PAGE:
We've all been there: a weekend shopping trip to put you in a great mood, a sale on a line of clothes that is just your style or a nice window display that catches your eye. You get caught up in the moment and go all out. What you are not thinking about while making your purchases is who made them and in what conditions. When you get home, you find a note in the pocket, it's a plea for help from the child worker describing the hazardous working conditions they endured to make your new jeans.

Cheap prices come at a terrible cost to some

Swathes of the fashion industry rely on child labor to keep up with the demands of retailers looking for new, cheaper products delivered to stores every other week. In the increasing quest for lower costs, brands divide their orders across several suppliers, making it difficult to keep long-lasting relationships. When you combine competition and unreliable order flow, suppliers force their workers to produce even more for lower pay, and then outsource to informal sub-contractors with even worse conditions when demand gets too high.

The result: child laborers working on hard tasks like repetitive beading, dyeing or lifting heavy boxes and packaging.

The impact and true costs are not passed onto consumers, but rather carried in full by those young workers.

South Asia is booming – not in a good way

South Asia is particularly notorious for child labor in supply chains. The region is home to the largest number of the world's child laborers, some 78 million, or 9.3% of its total child population (ILO, 2013).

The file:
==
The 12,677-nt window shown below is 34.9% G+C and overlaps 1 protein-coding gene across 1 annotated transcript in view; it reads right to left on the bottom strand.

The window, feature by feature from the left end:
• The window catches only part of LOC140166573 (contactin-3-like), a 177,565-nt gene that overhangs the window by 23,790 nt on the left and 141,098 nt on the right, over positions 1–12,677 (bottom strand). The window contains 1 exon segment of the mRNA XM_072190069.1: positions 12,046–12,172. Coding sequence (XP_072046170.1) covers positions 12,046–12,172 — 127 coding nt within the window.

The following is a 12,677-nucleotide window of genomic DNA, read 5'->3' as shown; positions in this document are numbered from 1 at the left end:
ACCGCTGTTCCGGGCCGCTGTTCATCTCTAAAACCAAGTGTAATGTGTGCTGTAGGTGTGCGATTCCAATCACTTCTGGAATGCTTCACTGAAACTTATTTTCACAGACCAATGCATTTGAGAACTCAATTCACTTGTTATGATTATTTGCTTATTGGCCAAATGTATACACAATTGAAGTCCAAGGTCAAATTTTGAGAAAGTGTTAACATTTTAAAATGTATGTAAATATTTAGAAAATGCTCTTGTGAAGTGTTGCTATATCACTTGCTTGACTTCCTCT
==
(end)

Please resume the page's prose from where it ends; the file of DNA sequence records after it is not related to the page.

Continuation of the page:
Globally, the demand of consumers has resulted in 152 million children working at an age far too young or in unacceptable working conditions (ILO, 2019).

Children from ethnic minorities such as the 'Dalit Muslim children' in South Asia are pushed into these conditions. Their work ends up in the supply chains of the prominent brands found on the shelves of stores in cities everywhere.

Unfortunately, the corporate compliance and auditing programs largely fail to help child labor victims, because they often don’t go past the first tier of suppliers. The most difficult, poorly paid work done on jeans found in the United States or Europe is in the lower tiers of the supply chain.

The third party and corporate compliance programs we read about and see promoted is often just comprised of annual preannounced inspections. It's inadequate to monitor these complex – often hidden – supply chains, and auditors rarely receive specialist training in child and forced labor.

This means almost none of these programs offer remedy for victims when cases are identified. Thus, compounding the problem even further and offering no exit for those working in brutal conditions.

Fighting against a problem arising in many industries

We can all agree that child labor shouldn't exist. Many businesses have taken this position and put efforts into eradicating child labor from their supply chains. But, it's not always effective.

The US Department of Labor’s 2018 List of Goods Produced by Child Labor or Forced Labor identifies 148 products (including garments, textiles, and footwear) in 76 countries as having been made with child labor (Bureaus of International Affairs, 2018). And a recent report on tainted clothing documented a child labour rate of 19%, and forced labor at 14% within home-based garment workers in Northern India, the majority stitching goods destined for major brands in export markets (Kara, 2019).